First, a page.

Cycle Time Vs TAKT Time Vs Lead Time: Which is better?
Last updated on 15th Jul 2020, Blog, General
Every project requires a calculation of time that is taken to operate. Such times are briefly classified into three main categories. Popularly in the project management industry, they are known as ‘the Lead’, ‘the Cycle’ and ‘the TAKT’ time. All of these three concepts are of utmost importance to a project or a quality management professional. The following article will take you through each of these times. It will highlight its relevance. The method of calculation for each of these timings has also been mentioned. The reader will be able to comprehend through the comparisons shown between Lead Vs Takt, and Cycle Vs Takt.
What is Takt Time?
Takt is basically a German word for “baton” that a conductor uses in the orchestra to manage the tempo of music. In simple words, Takt means a beat or a pulse in the music. In terms of business, Takt Time means the rate at which the product needs to be manufactured to satisfy the customer demand.
How To Calculate Takt Time (Ideal)?
Suppose you have 500 minutes per day for manufacturing, and the customer demand is 500 units per day, you have 1 minute to produce a unit. That’s your Takt Time.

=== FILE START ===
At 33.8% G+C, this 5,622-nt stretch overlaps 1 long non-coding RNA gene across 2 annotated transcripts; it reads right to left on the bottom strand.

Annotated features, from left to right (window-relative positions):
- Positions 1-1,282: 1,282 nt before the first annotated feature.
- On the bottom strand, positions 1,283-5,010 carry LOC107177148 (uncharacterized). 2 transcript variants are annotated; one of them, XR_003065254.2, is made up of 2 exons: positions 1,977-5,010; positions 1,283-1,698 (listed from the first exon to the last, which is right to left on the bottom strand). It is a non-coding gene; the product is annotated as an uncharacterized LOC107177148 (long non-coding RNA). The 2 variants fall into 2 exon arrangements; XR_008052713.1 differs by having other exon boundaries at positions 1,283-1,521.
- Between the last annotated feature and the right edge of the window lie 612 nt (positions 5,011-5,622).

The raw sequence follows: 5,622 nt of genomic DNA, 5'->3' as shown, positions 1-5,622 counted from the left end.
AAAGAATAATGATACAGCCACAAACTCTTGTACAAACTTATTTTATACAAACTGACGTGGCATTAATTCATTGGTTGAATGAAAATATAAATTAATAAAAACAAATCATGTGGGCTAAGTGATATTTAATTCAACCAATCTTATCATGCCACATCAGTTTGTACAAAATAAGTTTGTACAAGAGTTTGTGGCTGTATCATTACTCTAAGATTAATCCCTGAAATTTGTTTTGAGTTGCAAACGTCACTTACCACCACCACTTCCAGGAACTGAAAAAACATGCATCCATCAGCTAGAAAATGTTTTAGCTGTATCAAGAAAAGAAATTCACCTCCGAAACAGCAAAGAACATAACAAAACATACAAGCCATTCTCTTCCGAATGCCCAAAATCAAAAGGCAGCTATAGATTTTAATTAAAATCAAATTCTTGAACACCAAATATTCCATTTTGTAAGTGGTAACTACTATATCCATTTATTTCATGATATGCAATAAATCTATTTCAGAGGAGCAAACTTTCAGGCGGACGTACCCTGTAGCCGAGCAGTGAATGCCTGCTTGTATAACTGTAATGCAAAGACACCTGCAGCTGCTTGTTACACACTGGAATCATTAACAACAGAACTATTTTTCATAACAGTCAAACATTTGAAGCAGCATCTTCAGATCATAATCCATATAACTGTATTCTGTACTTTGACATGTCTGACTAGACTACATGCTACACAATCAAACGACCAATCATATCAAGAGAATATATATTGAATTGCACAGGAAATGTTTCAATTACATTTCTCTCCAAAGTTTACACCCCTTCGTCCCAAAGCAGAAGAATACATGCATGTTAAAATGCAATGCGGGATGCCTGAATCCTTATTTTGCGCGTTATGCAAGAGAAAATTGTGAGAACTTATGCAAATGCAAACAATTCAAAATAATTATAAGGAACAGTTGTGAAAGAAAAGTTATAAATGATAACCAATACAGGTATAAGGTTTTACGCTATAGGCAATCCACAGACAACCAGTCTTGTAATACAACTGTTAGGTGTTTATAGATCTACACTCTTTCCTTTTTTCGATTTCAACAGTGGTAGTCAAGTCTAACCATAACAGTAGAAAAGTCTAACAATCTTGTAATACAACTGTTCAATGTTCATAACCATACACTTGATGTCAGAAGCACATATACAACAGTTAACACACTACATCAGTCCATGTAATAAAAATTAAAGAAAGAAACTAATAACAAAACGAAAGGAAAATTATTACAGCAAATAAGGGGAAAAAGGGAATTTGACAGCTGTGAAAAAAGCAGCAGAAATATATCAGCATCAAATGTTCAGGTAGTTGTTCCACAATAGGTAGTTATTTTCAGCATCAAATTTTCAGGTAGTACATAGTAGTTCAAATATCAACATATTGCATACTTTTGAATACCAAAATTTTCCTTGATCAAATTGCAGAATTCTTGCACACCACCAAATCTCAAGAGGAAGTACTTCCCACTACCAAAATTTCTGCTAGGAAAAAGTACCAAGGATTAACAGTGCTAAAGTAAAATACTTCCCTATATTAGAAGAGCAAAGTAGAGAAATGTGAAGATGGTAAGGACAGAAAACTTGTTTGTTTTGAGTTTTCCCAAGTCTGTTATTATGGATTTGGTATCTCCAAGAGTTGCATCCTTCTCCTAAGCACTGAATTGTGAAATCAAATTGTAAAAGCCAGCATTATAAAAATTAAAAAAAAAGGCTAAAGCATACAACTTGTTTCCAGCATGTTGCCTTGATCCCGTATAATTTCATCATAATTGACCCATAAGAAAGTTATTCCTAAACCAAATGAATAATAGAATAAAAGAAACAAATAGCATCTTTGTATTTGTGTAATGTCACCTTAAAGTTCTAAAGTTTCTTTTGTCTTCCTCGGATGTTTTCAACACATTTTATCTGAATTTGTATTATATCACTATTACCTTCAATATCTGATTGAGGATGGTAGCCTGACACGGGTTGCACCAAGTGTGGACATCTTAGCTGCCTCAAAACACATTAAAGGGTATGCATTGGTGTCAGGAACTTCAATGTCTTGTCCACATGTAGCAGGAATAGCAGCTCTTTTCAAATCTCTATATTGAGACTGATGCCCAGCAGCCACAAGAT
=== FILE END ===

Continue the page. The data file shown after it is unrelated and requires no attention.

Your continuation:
Takt time can be calculated using this simple formula below:
Takt Time = Available Time For Production/Number of Units Required
How To Calculate Takt Time (Real)?
As we all know, ideal calculations are way different than the real situations. So, let’s try and calculate Takt Time using some real conditions.
- Total Hours of Working = 8 Hours
- Total Minutes of Working = 480 Minutes
- Lunch Break = 30 Minutes
- Tea Breaks = 2* 15 Minutes = 30 Minutes
- Total Productive Minutes = Total Minutes Of Working – (Lunch Break + Tea Breaks)
- = 480 – (30+30)
- = 420 Minutes
- Total Requirements from client = 250 Units/day
- Takt time = Total Productive Minutes/Total Requirement
- = 420250
- = 1.68
What Are The Benefits Of Calculating Takt Time?
There are some important benefits of calculating Takt Time, let’s have a glance:
- You can find the exact time to produce one unit.
- Avoid the situation of overproduction.
- You can decide a precise guideline for the delivery.
- Can also be used to determine the organizational efficiency.
- You can manage overtime calculations.
- Production rate can be streamlined.
What is Cycle Time?